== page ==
As the nation pays greater attention to sexual harassment in the workplace, hotel maintenance employees are finally gaining a platform to talk about what they have endured. Several recent high-profile lawsuits have sought to address the alleged sexual harassment of housekeeping workers by hotel managers and other employees. Many housekeepers face another problem, however—sexual harassment by hotel guests. Employers may be held liable for acts perpetrated by customers, but New York City sexual harassment plaintiffs must prove that the employer knew or should have known about the harassment and failed to act. This can be particularly difficult in the context of hotel maintenance, in which employees may find themselves alone with a guest in the guest’s room. Measures like panic buttons may help address the issue, but the sheer scope of the problem suggests that much work is left to be done.
Sexual harassment is considered a form of sex discrimination under statutes like the New York City Human Rights Law and Title VII of the Civil Rights Act of 1964. One of the main forms of sexual harassment covered by these laws occurs when unwelcome sexual conduct creates a hostile work environment that interferes with an employee’s ability to do their job. In order to assert a claim for a hostile work environment created by one or more customers, a plaintiff must be able to “show that the employer either knew (actual notice) or should have known (constructive notice) of the harassment and failed to take immediate and appropriate corrective action.” Watson v. Blue Circle, Inc., 324 F. 3d 1252, 1259 (11th Cir. 2003).
The hospitality industry presents additional challenges for plaintiffs. In a practical sense, identifying guests who sexually harass hotel employees can be difficult because of “plausible deniability”—it is usually the employee’s word against the guest’s. This makes investigations difficult and puts a hotel in a position of choosing between an employee and a paying customer. In a legal sense, hotels and other lodging-related businesses have a particularly high duty of care toward their customers. “A hotel…has a duty to use due care to protect its guests against foreseeable hazards, including criminal acts.” Shadday v. Omni Hotels Mgt. Corp., 477 F. 3d 511, 512 (7th Cir. 2007).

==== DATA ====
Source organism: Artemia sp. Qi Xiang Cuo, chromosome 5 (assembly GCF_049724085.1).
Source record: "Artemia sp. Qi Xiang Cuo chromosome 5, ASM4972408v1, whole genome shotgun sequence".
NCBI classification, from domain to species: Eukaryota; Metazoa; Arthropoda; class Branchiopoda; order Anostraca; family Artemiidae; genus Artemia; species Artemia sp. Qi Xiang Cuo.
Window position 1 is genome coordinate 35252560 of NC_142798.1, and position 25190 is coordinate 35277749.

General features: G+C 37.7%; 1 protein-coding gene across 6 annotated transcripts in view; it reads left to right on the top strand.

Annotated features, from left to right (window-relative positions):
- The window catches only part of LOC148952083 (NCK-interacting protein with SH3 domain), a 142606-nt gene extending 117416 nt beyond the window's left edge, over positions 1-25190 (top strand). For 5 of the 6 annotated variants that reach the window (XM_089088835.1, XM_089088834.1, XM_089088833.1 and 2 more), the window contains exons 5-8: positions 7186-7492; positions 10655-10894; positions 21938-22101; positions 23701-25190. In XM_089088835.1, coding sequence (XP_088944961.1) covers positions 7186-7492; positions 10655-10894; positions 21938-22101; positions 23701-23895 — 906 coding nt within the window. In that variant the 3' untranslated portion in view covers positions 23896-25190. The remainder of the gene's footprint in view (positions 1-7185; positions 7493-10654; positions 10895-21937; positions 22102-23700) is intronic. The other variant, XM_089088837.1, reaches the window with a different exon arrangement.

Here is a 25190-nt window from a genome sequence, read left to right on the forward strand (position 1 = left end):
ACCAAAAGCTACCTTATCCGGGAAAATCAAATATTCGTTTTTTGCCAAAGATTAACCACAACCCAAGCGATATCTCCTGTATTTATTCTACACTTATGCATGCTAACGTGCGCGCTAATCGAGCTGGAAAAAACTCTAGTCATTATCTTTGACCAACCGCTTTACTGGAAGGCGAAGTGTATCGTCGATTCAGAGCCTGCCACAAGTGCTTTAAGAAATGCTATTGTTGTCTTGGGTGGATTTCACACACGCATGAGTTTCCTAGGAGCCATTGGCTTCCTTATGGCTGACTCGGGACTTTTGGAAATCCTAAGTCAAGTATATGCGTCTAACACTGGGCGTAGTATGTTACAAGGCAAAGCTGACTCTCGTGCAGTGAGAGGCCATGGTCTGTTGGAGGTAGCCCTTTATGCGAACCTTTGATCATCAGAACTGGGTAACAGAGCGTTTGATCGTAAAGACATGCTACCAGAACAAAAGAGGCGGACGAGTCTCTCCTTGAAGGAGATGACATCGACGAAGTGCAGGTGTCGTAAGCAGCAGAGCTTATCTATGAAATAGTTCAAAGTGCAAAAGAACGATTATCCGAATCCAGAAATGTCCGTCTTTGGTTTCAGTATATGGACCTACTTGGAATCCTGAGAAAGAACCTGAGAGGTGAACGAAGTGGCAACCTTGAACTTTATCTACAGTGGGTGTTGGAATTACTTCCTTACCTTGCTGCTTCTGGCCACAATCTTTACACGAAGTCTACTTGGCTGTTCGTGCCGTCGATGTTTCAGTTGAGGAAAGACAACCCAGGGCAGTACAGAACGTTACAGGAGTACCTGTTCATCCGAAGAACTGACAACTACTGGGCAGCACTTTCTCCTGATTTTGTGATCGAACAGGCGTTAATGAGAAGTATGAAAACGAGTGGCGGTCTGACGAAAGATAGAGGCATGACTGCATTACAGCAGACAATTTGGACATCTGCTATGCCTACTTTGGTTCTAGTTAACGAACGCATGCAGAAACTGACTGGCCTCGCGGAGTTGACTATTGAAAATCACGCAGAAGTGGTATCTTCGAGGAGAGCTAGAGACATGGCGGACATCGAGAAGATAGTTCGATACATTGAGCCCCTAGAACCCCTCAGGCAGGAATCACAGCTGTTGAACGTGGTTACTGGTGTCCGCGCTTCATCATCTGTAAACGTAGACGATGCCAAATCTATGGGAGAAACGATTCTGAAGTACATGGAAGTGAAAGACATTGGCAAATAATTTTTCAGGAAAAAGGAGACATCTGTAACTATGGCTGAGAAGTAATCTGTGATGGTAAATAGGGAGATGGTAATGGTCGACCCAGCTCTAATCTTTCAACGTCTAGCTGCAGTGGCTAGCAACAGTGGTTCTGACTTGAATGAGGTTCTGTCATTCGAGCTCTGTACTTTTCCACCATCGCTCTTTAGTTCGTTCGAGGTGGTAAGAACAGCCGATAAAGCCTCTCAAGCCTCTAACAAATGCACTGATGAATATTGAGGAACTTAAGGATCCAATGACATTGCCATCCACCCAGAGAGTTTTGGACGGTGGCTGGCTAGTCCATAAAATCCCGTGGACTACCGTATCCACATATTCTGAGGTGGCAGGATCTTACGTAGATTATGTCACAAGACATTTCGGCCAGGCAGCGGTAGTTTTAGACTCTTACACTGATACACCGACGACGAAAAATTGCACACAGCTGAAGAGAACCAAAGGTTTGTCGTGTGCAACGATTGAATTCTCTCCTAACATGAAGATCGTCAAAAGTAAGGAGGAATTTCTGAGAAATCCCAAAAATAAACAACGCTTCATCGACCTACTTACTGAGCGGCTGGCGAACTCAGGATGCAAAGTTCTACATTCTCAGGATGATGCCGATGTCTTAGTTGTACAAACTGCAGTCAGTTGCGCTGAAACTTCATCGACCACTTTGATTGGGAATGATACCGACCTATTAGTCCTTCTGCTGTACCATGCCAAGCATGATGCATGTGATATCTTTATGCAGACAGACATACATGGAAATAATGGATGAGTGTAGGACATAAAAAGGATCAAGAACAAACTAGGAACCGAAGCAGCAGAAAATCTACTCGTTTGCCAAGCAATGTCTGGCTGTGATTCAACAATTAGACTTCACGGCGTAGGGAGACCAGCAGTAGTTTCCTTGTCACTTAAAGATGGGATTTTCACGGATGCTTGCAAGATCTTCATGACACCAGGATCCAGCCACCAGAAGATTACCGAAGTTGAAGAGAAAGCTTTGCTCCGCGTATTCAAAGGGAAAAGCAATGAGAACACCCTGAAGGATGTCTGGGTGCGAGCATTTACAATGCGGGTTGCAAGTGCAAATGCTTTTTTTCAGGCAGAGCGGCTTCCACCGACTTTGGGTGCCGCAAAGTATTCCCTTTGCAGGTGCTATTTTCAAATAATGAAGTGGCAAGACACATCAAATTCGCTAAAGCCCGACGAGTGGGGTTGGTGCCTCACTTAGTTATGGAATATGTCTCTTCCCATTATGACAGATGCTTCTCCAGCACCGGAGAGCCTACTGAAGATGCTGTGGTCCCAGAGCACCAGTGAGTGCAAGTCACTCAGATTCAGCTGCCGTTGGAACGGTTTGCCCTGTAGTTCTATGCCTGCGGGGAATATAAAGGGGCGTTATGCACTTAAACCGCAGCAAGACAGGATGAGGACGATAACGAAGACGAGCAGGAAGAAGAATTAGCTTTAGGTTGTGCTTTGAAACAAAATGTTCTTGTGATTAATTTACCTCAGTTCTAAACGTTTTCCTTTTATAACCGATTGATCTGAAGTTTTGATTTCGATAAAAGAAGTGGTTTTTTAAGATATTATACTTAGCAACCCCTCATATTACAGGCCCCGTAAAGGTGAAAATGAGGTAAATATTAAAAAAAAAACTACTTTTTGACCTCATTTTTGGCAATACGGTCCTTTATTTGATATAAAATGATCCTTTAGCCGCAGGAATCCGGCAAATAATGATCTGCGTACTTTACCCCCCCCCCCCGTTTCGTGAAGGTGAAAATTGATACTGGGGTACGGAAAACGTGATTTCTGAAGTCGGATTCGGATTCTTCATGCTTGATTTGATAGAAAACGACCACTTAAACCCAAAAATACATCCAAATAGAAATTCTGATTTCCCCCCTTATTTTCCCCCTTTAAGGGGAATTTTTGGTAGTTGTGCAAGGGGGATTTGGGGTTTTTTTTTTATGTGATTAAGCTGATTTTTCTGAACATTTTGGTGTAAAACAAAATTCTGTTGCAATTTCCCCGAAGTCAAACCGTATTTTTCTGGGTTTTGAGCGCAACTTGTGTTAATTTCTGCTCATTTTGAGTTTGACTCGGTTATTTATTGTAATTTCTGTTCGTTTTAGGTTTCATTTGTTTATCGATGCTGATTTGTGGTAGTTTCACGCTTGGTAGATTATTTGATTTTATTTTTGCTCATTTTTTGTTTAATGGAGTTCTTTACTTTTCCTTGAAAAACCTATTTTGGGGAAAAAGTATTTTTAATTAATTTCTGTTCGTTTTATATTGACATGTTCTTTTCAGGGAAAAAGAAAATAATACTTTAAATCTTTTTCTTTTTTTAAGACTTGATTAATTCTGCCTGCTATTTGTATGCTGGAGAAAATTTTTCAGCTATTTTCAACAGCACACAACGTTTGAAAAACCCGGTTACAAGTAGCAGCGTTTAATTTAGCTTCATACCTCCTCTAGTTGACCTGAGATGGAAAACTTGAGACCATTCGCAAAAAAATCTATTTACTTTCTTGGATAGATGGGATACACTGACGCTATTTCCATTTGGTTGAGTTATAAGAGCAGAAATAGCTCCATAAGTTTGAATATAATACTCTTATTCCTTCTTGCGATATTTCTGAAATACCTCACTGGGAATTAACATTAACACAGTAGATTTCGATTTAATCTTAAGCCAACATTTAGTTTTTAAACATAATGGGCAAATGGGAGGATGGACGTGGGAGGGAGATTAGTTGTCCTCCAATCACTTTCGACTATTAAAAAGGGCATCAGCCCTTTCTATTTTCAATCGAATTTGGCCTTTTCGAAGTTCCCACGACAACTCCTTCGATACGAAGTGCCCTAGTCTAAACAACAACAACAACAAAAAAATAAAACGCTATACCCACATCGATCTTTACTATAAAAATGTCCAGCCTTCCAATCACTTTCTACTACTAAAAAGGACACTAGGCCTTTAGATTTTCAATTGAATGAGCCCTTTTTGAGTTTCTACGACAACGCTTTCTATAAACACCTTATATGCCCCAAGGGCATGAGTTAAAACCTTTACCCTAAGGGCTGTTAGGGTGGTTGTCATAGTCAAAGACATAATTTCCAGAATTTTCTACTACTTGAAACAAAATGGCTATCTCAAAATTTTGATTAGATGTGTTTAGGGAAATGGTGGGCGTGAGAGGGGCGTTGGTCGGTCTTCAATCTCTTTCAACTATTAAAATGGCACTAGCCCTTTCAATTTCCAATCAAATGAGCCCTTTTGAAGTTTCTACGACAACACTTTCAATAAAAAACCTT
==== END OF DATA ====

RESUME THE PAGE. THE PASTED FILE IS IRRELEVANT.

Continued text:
Part of the basis for a hotel’s duty of care to its guests is based on the general fact “that the hotel has much better access to information about the danger than its guests do.” Id. at 512-13. A hotel also has a duty to protect its employees against criminal acts and other hazards, but absent a robust method for reporting and recording complaints by hotel employees against guests, it can be difficult for hotels to anticipate or respond to problems with individual guests.
A survey conducted in Chicago in 2017, which included 500 hotel and casino employees, suggests the scale of the problem. Fifty-eight percent of hotel employees reported sexual harassment by a guest. The number was even greater—77%—for casino workers. Nearly half of the hotel workers surveyed stated that “they had experienced a guest answering the door naked or otherwise exposing himself.” More than half of the hotel employees who said they had experienced sexual harassment also said that “they didn’t feel safe on the job afterward.”
The knowledgeable and experienced sexual harassment attorneys at Phillips & Associates represent New York City workers in claims for sex discrimination, sexual harassment, and other unlawful workplace practices in hotels, restaurants, and similar industries. Contact us online or at (212) 248-7431 today to schedule a free and confidential consultation to see how we can help you.
More Blog Posts:
New York City Lawsuit Alleges Sexual Harassment by Celebrity Chef, Highlights Problems in the Restaurant Business, New York Employment Attorney Blog, November 7, 2017
Hotel Supervisor’s Alleged Sexual Advances at Company Holiday Party Lead to New York Harassment Lawsuit, New York Employment Attorney Blog, October 10, 2017
New York Hotel Employees File Sexual Harassment Lawsuit, New York Employment Attorney Blog, August 10, 2017